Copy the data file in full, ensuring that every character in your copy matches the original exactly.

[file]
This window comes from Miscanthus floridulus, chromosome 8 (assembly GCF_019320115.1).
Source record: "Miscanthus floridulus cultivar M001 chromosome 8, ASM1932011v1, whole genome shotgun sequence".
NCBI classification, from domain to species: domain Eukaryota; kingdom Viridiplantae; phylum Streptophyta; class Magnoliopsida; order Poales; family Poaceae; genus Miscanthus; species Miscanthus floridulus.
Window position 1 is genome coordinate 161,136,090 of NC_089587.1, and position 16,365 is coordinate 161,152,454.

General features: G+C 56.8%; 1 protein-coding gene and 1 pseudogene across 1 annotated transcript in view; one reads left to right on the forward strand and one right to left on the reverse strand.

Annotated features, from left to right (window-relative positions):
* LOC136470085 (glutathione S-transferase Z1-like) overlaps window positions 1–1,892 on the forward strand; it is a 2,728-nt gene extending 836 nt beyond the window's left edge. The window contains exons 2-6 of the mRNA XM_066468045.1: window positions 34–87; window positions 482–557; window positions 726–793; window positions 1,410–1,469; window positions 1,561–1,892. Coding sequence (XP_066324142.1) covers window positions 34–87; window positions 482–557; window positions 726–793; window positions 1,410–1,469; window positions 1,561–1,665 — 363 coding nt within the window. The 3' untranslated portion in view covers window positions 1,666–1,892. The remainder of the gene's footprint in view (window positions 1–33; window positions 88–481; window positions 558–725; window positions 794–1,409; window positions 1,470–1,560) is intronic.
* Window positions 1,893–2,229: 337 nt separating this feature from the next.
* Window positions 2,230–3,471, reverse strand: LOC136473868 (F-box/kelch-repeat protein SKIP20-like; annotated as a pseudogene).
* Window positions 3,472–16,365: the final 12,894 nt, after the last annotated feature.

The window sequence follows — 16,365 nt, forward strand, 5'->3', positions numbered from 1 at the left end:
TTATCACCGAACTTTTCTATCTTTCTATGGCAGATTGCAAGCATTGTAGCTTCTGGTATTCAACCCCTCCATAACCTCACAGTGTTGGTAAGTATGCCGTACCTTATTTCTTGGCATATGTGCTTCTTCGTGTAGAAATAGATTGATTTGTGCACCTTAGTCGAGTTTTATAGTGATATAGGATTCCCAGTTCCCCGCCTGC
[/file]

This window comes from Miscanthus floridulus, chromosome 8 (assembly GCF_019320115.1).
Source record: "Miscanthus floridulus cultivar M001 chromosome 8, ASM1932011v1, whole genome shotgun sequence".
NCBI classification, from domain to species: domain Eukaryota; kingdom Viridiplantae; phylum Streptophyta; class Magnoliopsida; order Poales; family Poaceae; genus Miscanthus; species Miscanthus floridulus.
Window position 1 is genome coordinate 161,136,090 of NC_089587.1, and position 16,365 is coordinate 161,152,454.

General features: G+C 56.8%; 1 protein-coding gene and 1 pseudogene across 1 annotated transcript in view; one reads left to right on the forward strand and one right to left on the reverse strand.

Annotated features, from left to right (window-relative positions):
* LOC136470085 (glutathione S-transferase Z1-like) overlaps window positions 1–1,892 on the forward strand; it is a 2,728-nt gene extending 836 nt beyond the window's left edge. The window contains exons 2-6 of the mRNA XM_066468045.1: window positions 34–87; window positions 482–557; window positions 726–793; window positions 1,410–1,469; window positions 1,561–1,892. Coding sequence (XP_066324142.1) covers window positions 34–87; window positions 482–557; window positions 726–793; window positions 1,410–1,469; window positions 1,561–1,665 — 363 coding nt within the window. The 3' untranslated portion in view covers window positions 1,666–1,892. The remainder of the gene's footprint in view (window positions 1–33; window positions 88–481; window positions 558–725; window positions 794–1,409; window positions 1,470–1,560) is intronic.
* Window positions 1,893–2,229: 337 nt separating this feature from the next.
* Window positions 2,230–3,471, reverse strand: LOC136473868 (F-box/kelch-repeat protein SKIP20-like; annotated as a pseudogene).
* Window positions 3,472–16,365: the final 12,894 nt, after the last annotated feature.

The window sequence follows — 16,365 nt, forward strand, 5'->3', positions numbered from 1 at the left end:
TTATCACCGAACTTTTCTATCTTTCTATGGCAGATTGCAAGCATTGTAGCTTCTGGTATTCAACCCCTCCATAACCTCACAGTGTTGGTAAGTATGCCGTACCTTATTTCTTGGCATATGTGCTTCTTCGTGTAGAAATAGATTGATTTGTGCACCTTAGTCGAGTTTTATAGTGATATAGGATTCCCAGTTCCCCGCCTGC